Heritage Florida Jewish News - Central Florida's Independent Jewish Voice

Volunteering with seniors can be fun

 

August 10, 2018

Jacob Cohen enjoys leading a game of Lotto for residents of Savannah Court as a Jewish Pavilion volunteer

Sometimes all it takes is some friendly encouragement and a little banter to add spark to a game that may otherwise seem tame. At least, that was Jacob Cohen's experience on a recent Monday when he took over as the "caller" for a game of Lotto at the Savannah Court Assisted Living Community in Maitland.

Cohen, 21, and a senior in the bachelor's in nursing program at Florida Gulf Coast University, grew up in Orlando and is spending part of his summer volunteering for The Jewish Pavilion. In addition to helping in the Pavilion's offices, he is also assisting with some of its programs at area senior living facilities and is making individual visits to some of the residents.

At Savannah Court, the game of Lotto is played with a staff member pulling cards the size of small sign boards from a deck, calling out the card, and holding it up for residents to see. Residents are dealt extra large cards, and when one of their cards matches the card called, they hold it out for another staff member to take.

The first player to hand over his or her last card wins a goodie bag filled with snacks and candies, and the game continues until two other players have handed over a last card and won their goodie bags. Then the cards are collected, shuffled and dealt again and the game begins anew.

After helping resident Mary Lou with her cards and seeing how the game is played, Cohen took over as caller, and that's when the game got more lively. Cohen assumed a comfortable patter-part auctioneer, part play-by-play sportscaster-as he announced the cards, and he bantered with the residents as they checked their hands. As the crowd warmed up, Cohen began remembering and calling them by their names. Soon they were chuckling and making quips themselves.

"Nice job, Jacob," called out one of the residents in a friendly way after the first round was finished.

As Cohen learned in his nursing studies, "the tone of your voice and facial expressions change how you're perceived," he said. In the hospital settings where Cohen has done a number of clinical rotations, adopting an upbeat and engaged demeanor can help patients feel that their nurse cares about them, contributing to their sense of well-being.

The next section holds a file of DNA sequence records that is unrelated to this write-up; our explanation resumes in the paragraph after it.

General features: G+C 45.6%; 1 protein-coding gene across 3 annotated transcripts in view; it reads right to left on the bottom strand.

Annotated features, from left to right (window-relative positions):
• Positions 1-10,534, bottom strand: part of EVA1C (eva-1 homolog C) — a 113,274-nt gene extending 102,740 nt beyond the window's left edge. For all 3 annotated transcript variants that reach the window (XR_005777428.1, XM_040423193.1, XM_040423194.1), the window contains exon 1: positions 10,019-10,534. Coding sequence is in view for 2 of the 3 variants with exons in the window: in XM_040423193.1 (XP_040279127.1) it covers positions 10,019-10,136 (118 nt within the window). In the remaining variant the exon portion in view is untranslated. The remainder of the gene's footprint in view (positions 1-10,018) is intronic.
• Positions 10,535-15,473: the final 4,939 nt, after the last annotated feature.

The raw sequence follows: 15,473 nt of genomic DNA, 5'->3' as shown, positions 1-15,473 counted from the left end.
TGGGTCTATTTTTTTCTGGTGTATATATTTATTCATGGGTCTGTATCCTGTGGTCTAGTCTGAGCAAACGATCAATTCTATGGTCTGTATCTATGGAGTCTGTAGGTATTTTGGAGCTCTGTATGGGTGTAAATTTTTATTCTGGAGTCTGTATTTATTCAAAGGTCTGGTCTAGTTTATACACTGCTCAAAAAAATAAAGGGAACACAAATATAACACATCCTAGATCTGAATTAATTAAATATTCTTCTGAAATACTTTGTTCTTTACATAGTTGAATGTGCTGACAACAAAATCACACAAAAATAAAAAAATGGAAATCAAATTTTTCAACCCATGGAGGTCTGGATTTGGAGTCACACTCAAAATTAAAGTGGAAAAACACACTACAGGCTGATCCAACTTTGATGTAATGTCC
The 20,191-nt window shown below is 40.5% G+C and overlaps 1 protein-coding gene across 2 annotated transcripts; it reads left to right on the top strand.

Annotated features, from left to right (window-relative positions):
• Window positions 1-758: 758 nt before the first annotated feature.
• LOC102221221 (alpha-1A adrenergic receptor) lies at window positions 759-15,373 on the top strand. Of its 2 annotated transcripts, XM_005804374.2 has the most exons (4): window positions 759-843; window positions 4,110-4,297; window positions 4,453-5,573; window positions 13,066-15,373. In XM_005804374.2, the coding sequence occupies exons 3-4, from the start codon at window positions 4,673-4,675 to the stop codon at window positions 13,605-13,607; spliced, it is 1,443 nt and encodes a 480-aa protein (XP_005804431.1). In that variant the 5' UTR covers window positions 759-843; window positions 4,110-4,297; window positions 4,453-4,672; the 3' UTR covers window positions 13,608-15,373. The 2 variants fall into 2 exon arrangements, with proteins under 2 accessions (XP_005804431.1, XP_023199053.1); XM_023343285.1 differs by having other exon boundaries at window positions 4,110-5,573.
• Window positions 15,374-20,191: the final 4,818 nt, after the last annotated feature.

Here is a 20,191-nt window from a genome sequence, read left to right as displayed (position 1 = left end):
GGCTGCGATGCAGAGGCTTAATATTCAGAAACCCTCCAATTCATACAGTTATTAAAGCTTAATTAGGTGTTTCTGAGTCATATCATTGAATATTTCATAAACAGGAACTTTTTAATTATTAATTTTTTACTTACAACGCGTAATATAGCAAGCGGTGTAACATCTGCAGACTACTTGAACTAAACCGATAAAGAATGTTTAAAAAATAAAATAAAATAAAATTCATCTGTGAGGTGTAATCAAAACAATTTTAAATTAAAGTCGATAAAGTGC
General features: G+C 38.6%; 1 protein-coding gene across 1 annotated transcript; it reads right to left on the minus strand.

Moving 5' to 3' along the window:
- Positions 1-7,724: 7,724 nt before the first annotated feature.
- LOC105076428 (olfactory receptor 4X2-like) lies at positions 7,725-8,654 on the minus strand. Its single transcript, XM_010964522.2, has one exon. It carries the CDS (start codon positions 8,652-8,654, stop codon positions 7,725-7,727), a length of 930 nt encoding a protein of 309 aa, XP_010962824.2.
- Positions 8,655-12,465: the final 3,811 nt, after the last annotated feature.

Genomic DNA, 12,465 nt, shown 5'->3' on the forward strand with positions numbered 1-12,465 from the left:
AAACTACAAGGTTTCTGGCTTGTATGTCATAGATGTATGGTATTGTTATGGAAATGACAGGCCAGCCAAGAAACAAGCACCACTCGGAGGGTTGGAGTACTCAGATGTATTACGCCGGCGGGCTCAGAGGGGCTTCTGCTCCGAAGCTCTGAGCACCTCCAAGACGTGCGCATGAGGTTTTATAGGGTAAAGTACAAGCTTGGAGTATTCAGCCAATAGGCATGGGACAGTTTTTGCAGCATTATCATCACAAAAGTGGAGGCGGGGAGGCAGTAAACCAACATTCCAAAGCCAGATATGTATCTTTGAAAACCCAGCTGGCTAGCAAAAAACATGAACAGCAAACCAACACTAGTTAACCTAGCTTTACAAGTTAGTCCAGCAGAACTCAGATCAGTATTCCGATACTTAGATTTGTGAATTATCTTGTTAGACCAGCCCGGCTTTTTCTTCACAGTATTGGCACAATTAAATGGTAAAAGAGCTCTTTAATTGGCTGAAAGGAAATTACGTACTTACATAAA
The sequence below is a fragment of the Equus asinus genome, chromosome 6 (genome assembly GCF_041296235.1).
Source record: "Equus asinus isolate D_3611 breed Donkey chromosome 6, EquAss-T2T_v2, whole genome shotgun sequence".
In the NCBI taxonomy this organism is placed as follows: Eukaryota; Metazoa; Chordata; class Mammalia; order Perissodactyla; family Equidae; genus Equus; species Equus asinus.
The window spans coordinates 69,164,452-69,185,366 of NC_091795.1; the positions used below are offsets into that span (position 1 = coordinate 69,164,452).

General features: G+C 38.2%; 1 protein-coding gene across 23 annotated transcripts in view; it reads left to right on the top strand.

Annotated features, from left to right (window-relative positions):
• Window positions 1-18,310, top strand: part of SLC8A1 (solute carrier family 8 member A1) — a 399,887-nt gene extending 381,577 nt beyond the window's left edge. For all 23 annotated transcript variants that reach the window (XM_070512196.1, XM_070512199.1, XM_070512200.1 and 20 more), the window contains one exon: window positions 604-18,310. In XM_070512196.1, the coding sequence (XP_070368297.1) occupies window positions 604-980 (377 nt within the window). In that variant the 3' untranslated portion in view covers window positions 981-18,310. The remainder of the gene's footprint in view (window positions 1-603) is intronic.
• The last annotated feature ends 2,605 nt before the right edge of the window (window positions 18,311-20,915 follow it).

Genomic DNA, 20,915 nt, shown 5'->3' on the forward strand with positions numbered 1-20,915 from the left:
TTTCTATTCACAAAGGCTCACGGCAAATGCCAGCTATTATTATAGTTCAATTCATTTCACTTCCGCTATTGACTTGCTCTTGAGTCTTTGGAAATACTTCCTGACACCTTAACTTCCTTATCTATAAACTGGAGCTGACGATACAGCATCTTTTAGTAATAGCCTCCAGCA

Cohen applied a similar philosophy to his participation in Lotto: "If you don't make it fun, they're not going to have fun," he said.

Having done a rotation in gerontology at a skilled nursing facility as part of his training, Cohen knew it would be rewarding to work with elders, and that's why he sought out The Jewish Pavilion to satisfy his degree requirement for 80 hours of volunteering. "I'm here because I like it. I have to volunteer, but I don't have to do this," Cohen said, adding, "I thought it was kind of fun up there" calling the game.

"We always have work at The Jewish Pavilion," said Nancy Ludin, the Pavilion's executive director. "Any teen or college student who wants to volunteer, we'll find something for them to do. Some of it might be meaningful work, and some of it might be more boring office work, but all of it will benefit the community."

Cohen has been helping to update the addresses in the distribution list for the Pavilion's monthly emails, a sizable task that must be accomplished each year. He will also help confirm the contact info in the Pavilion's database before he returns to college for his final semester.

He's good at such detail work, but it's the individual connections with seniors that Cohen looks forward to. One of the seniors Cohen is visiting individually is Murray, a sociable resident of Enlivant Wayman Place in Longwood. "We go out of our way to find the right fit for our young volunteers to visit," noted Ludin.

Cohen said he had especially enjoyed assisting with a Shabbat program at Brookdale Island Lake. As a busy student in Fort Myers, Fla., it has been some time since he's had the opportunity to connect with other Jews at a Shabbat service.

"It's kind of like coming home," Cohen said. "And it's like being with my grandparents again. It feels good."

The Jewish Pavilion welcomes student volunteers throughout the year-it's a great way to earn community service credit while supporting a vital service in Orlando's Jewish community. To learn more, go to JewishPavilion.org or call 407-678-9363.

 

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